Judge Gustafson denies the motion because, in his view, there appears to be a dispute as to whether Petitioner had a reasonable opportunity to challenge the NFTL. Specifically, Judge Gustafson finds troubling that there were no attempts to phone Petitioner a second time and no attempt to “unblock” the SO’s phone, such that Petitioner could receive its calls or a message. Further, he takes issue with the language in the 14-day letter sent to Petitioner; it included language noting that “your account has been closed” and might reasonably suggest to a taxpayer without CDP experience that the SO had already made her decision. Accordingly, Judge Gustafson denies the motion and sets the case for trial in Baltimore on November 5.
Takeaways: First, at the end of representation, practitioners should remember to withdraw their Forms 2848. Some portion of the confusion could have been avoided here.
Second, I didn’t know there was a mechanism that could block voicemails or calls from blocked numbers. To the extent our clients have such a mechanism, I might advise them to disable this feature until their tax controversy is resolved. As an aside, to the extent this seeks to reduce spam calls, it appears ill suited to the task. From my own experience, I don’t think I’ve ever received a spam call from a blocked number; rather, it’s usually an IRS employee calling. The spam calls tend instead to come from unblocked numbers.
Docket No. 1117-18L, Northside Carting, Inc. v. C.I.R. (Order Here)
This combined NFTL and levy case involves Petitioner’s unpaid employment taxes. Here, Petitioner does itself no favors in not responding to the motion for summary judgment. Nonetheless, Judge Gustafson finds that Respondent fails to carry own their burden on the motion because of other record evidence.
Respondent argues that Petitioner asked for an OIC or installment agreement in the CDP request, failed to provide the information and documentation necessary to consider an installment agreement. Specifically, Respondent notes that when Petitioner’s authorized representative informed the SO on July 13, 2017 of their desire to renegotiate a collection alternative, the SO asked for additional documentation. That documentation not being forthcoming, the motion states, the SO justifiably upheld the levy and NFTL filing.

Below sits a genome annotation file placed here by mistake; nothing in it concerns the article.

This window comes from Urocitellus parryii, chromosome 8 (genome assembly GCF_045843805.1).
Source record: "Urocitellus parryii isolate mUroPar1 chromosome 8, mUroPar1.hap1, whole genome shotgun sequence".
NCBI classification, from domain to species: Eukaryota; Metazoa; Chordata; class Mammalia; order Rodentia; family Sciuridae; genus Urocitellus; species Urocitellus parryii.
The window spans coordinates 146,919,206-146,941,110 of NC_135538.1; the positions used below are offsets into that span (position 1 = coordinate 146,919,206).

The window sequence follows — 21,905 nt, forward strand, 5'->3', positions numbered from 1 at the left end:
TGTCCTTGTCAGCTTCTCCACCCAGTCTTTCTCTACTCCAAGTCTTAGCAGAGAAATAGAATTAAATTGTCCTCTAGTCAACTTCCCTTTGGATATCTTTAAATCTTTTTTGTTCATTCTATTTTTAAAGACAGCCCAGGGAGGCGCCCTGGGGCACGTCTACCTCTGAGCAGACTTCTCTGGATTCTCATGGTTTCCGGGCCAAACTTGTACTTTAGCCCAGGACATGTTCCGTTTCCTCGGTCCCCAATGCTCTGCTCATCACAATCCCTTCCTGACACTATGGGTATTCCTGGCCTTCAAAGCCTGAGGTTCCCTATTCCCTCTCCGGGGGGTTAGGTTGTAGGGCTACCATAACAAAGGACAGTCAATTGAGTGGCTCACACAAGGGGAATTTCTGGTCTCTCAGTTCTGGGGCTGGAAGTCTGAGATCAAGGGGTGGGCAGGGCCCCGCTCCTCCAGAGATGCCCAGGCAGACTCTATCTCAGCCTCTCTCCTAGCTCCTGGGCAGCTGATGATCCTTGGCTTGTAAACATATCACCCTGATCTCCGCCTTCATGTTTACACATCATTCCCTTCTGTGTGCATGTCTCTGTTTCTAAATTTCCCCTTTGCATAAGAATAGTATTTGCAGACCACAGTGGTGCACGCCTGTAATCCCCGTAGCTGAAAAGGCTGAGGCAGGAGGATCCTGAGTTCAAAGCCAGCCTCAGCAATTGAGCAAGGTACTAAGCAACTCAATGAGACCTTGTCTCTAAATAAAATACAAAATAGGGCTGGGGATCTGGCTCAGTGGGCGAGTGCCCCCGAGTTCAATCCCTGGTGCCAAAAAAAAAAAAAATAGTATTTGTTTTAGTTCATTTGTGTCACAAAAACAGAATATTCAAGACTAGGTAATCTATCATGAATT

Not so fast, says Judge Gustafson. The administrative record shows that the representative submitted some portion of the requested information on two occasions after July 13. Ultimately, the SO still wanted more; after a final deadline of November 16, the SO issued the Notice of Determination.
Judge Gustafson finds the motion’s failure to recite this information problematic. It doesn’t say what was requested or given—only that the SO requested something, part of which was provided and part of which was not. This is a material difference; if the SO receives no information at all, and issues a NOD on that basis, that’s understandable. But here the Court must at least understand the information that was provided; perhaps the SO required a piece of meaningless or trivial information, and on that basis upheld the NFTL and levy. Probably not, but without the specific information, the Court is left without any idea.
The motion could probably have been saved for another reason: when the NOD was issued, Petitioner wasn’t in filing compliance, a necessary requirement for any collection alternative. While the declaration underlying the motion mentions this, the motion itself fails to do so. Judge Gustafson seems unwilling to entertain an argument not presented to the Court, and so ultimately denies the motion, setting the case for trial in Boston on October 15. He suggests that an ultimate outcome may be remand to Appeals for further development of the record, or simply that the NFTL cannot be sustained.
So, good news for Petitioner. Hopefully Petitioner realizes its good fortune, and begins to participate in this case.